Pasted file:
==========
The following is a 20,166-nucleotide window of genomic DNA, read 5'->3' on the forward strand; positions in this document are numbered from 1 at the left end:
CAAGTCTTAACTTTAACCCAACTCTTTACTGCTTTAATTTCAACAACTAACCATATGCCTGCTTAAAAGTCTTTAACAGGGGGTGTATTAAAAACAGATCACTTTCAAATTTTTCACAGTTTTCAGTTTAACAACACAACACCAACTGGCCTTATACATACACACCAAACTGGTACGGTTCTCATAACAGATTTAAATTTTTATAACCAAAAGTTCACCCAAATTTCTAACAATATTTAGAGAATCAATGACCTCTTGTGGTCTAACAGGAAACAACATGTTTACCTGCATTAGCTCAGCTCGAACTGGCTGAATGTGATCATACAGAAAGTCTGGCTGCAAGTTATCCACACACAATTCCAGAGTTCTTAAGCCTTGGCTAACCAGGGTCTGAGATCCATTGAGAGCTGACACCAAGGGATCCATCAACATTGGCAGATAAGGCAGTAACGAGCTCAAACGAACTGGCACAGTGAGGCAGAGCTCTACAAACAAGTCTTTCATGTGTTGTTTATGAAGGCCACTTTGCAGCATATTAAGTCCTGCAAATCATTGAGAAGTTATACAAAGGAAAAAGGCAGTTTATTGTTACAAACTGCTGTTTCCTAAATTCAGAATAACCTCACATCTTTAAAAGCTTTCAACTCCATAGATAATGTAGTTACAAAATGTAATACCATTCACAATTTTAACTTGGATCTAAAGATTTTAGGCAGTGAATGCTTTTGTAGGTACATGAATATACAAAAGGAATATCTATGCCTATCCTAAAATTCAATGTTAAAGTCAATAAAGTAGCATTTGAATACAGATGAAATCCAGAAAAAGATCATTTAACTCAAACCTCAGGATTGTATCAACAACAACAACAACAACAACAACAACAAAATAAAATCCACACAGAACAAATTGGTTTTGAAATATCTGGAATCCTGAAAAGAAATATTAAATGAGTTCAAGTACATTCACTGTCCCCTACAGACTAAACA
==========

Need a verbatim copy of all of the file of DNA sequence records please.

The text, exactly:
The following is a 20,166-nucleotide window of genomic DNA, read 5'->3' on the forward strand; positions in this document are numbered from 1 at the left end:
CAAGTCTTAACTTTAACCCAACTCTTTACTGCTTTAATTTCAACAACTAACCATATGCCTGCTTAAAAGTCTTTAACAGGGGGTGTATTAAAAACAGATCACTTTCAAATTTTTCACAGTTTTCAGTTTAACAACACAACACCAACTGGCCTTATACATACACACCAAACTGGTACGGTTCTCATAACAGATTTAAATTTTTATAACCAAAAGTTCACCCAAATTTCTAACAATATTTAGAGAATCAATGACCTCTTGTGGTCTAACAGGAAACAACATGTTTACCTGCATTAGCTCAGCTCGAACTGGCTGAATGTGATCATACAGAAAGTCTGGCTGCAAGTTATCCACACACAATTCCAGAGTTCTTAAGCCTTGGCTAACCAGGGTCTGAGATCCATTGAGAGCTGACACCAAGGGATCCATCAACATTGGCAGATAAGGCAGTAACGAGCTCAAACGAACTGGCACAGTGAGGCAGAGCTCTACAAACAAGTCTTTCATGTGTTGTTTATGAAGGCCACTTTGCAGCATATTAAGTCCTGCAAATCATTGAGAAGTTATACAAAGGAAAAAGGCAGTTTATTGTTACAAACTGCTGTTTCCTAAATTCAGAATAACCTCACATCTTTAAAAGCTTTCAACTCCATAGATAATGTAGTTACAAAATGTAATACCATTCACAATTTTAACTTGGATCTAAAGATTTTAGGCAGTGAATGCTTTTGTAGGTACATGAATATACAAAAGGAATATCTATGCCTATCCTAAAATTCAATGTTAAAGTCAATAAAGTAGCATTTGAATACAGATGAAATCCAGAAAAAGATCATTTAACTCAAACCTCAGGATTGTATCAACAACAACAACAACAACAACAACAACAAAATAAAATCCACACAGAACAAATTGGTTTTGAAATATCTGGAATCCTGAAAAGAAATATTAAATGAGTTCAAGTACATTCACTGTCCCCTACAGACTAAACA